In this issue, Kai Jacob, Dr. Dierk Schindler and Dr. Bernhard Waltl, the co-CEOs of the German non-profit thinktank Liquid Legal Institute e.V., share their collective insights for 2022 with us:
The ‘Going Digital’s Top 5’ aim to provide guidance for those being engaged in the legal transformation business: law schools, law firms, legal departments, including, but not limited to their clients and stakeholders. The topics have been assembled by the leaders of the Liquid Legal Institute based on their experience from closely observing and actively contributing to innovation in the legal ecosystem.
More than ever, a diverse and cross-functional organization is required to identify and respond to the challenges ahead. We need to embrace, acknowledge and authentically address the full range of talents, especially those with “non-legal” skills, e.g. when it comes to understanding a problem and creating possible solutions by means of design thinking, or when executing a complex project with project management skills.
(2) Digital and agile mindset:
“The pace of change has never been this fast, yet it will never be this slow again.” Clients transform their business models in the digital era. Legal departments are called to run more effectively and efficiently. Legal talent expects a modern and future oriented career path. We need to accept this by changing our mindset and by improving our skill set with exactly those methods that help us to constantly adapt: agility.
(3) Platforms & managed services:
Successfully delivering a project within time and budget has always been challenging. Modern trends towards platforms that already meet many basic requirements we (and many others) have in common allow us to kick-start new approaches and solutions and thereby to stay focused on “our problem at hand”. It is not “build or buy” anymore – it might well be “use as a service and adapt”. Projects like DIKE – Digital Legal Ecosystem, which will most likely be funded within the European GAIA-X project, will significantly contribute to the adoption of platforms in the legal space.
(4) Data literacy & metrics:
The usage of digital tools and applications will allow us to work more efficiently and effectively, plus, it generates data that gives us insights we have never had before. With an appropriate digital mindset and data literacy, this data can be used to rethink our legal services in light of the needs of our clients, and the way we deliver them. In addition, it will create unprecedented transparency, thereby opening a totally new world of improving the working environment for our people, of analyzing our workload to initiate improvements, and, of identifying trends in our daily work to help our clients move faster. However, we need to adapt our “data skill set” across the organization. We must never forget that ultimately, we are dealing with humans and not with machines.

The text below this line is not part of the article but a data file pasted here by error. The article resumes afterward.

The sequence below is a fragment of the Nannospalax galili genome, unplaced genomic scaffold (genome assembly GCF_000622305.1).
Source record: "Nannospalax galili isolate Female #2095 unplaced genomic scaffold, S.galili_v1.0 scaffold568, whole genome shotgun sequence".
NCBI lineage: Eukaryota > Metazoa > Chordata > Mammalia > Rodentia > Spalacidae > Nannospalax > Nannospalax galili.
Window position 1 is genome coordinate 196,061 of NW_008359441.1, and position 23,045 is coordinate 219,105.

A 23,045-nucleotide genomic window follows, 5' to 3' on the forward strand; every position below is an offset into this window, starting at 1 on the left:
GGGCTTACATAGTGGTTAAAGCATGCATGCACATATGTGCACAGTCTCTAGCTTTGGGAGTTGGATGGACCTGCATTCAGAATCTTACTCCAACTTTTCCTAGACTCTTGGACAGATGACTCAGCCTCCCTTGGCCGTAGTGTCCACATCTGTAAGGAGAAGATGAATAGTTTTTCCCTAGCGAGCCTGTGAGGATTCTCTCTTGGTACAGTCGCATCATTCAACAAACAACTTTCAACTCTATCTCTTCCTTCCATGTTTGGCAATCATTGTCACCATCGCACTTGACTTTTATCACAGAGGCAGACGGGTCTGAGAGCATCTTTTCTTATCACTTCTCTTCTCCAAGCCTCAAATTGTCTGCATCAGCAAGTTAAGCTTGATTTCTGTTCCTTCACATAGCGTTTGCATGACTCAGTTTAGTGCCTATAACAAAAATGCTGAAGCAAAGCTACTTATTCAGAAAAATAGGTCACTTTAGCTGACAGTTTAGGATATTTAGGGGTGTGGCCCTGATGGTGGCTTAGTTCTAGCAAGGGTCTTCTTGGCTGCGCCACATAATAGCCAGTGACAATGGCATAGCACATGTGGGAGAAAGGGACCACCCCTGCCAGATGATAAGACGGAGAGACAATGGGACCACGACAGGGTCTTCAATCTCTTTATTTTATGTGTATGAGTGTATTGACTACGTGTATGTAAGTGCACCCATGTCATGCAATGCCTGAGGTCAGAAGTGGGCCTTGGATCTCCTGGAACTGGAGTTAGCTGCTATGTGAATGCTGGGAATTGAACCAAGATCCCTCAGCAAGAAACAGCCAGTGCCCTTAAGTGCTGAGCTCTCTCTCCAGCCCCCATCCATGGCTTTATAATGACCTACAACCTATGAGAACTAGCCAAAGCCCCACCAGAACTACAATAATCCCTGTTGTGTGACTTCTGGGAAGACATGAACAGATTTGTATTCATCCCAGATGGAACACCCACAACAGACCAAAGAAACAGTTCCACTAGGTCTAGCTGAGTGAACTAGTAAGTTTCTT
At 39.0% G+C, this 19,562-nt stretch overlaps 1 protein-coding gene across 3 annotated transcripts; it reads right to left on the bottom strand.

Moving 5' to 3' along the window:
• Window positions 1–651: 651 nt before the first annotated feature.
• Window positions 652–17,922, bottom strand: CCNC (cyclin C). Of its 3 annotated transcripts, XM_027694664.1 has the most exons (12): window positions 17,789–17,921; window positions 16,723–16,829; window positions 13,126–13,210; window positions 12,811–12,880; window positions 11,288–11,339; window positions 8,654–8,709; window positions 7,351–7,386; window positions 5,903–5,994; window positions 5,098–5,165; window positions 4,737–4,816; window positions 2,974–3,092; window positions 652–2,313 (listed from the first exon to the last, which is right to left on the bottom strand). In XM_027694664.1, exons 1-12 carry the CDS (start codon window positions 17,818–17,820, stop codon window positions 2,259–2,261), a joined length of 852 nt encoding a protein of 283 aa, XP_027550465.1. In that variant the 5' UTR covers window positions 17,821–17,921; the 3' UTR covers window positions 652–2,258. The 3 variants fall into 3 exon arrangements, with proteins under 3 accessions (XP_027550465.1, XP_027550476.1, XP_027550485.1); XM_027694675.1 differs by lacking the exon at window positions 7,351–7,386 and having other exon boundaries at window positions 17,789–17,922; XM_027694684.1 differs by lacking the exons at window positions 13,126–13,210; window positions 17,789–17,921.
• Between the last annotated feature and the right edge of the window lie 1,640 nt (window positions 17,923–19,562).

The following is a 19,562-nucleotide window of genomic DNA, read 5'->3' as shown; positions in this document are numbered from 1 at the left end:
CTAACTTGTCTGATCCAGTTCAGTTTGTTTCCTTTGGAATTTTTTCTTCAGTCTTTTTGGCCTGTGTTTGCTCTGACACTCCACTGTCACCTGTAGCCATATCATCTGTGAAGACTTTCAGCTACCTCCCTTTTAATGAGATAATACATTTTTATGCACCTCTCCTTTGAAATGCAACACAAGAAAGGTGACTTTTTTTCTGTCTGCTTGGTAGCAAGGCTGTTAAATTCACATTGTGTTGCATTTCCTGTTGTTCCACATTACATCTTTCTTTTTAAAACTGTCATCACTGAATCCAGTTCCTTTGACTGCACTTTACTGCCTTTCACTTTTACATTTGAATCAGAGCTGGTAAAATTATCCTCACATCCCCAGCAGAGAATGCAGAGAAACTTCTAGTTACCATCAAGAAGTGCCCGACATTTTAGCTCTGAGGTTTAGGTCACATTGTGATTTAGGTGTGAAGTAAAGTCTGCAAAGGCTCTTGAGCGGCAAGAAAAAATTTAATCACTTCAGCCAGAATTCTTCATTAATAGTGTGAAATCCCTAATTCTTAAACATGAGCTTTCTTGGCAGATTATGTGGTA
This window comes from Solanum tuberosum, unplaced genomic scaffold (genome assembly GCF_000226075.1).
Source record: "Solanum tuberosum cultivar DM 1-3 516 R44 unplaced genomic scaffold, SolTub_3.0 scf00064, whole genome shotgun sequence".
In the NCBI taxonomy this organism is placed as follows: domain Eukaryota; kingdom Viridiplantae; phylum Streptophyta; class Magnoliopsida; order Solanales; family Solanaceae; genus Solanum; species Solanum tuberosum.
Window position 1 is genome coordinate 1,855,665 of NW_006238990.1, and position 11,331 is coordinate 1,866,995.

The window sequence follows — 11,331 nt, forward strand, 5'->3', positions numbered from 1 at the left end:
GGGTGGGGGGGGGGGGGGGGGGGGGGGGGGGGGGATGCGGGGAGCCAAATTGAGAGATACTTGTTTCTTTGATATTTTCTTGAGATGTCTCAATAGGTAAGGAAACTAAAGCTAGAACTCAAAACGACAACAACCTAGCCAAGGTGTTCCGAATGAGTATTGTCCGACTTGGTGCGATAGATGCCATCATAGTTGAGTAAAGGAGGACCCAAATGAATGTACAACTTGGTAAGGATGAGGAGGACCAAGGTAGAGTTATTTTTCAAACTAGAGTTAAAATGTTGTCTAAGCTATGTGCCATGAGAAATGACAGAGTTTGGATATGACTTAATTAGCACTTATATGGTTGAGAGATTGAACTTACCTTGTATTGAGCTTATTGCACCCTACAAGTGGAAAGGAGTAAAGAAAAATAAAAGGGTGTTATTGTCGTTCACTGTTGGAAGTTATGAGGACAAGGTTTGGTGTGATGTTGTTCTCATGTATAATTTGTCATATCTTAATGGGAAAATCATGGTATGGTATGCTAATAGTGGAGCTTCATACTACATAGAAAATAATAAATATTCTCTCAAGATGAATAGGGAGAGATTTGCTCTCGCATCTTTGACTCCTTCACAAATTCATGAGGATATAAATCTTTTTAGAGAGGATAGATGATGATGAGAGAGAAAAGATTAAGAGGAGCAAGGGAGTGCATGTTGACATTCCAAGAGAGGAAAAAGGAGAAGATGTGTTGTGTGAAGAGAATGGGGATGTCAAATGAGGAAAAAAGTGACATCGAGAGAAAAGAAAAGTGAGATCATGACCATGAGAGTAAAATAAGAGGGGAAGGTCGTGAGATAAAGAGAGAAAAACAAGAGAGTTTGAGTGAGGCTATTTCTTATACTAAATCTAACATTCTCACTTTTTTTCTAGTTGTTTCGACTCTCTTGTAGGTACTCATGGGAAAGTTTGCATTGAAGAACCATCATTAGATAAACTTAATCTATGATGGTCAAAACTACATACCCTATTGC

(5) Lawyer well-being, sustainability & responsibility:
At the very center of everything we are doing are neither the formal roles, nor the tech solutions, nor budget optimization – but the people, the individual human beings. The pandemic and the digitalization force us to rethink the role of humans during all these discussions that are still led by technical and economic considerations. Once we start thinking about the humans, e.g., lawyer well-being, additional important topics, such as (environmental) sustainability, and corporate digital responsibility will automatically become visible as well. We will see an increased demand on answers on the question: What role will legal play within these discussions?
Most importantly Going Digital is a team sport! Understanding yourself as a part of a larger team and community is essential. Without the right blend of skills and mindsets, you won’t be able to cope with the challenges ahead. In fact, you will not be able to understand the challenges at hand or even foresee some of the most urgent topics. Let us face the challenges together!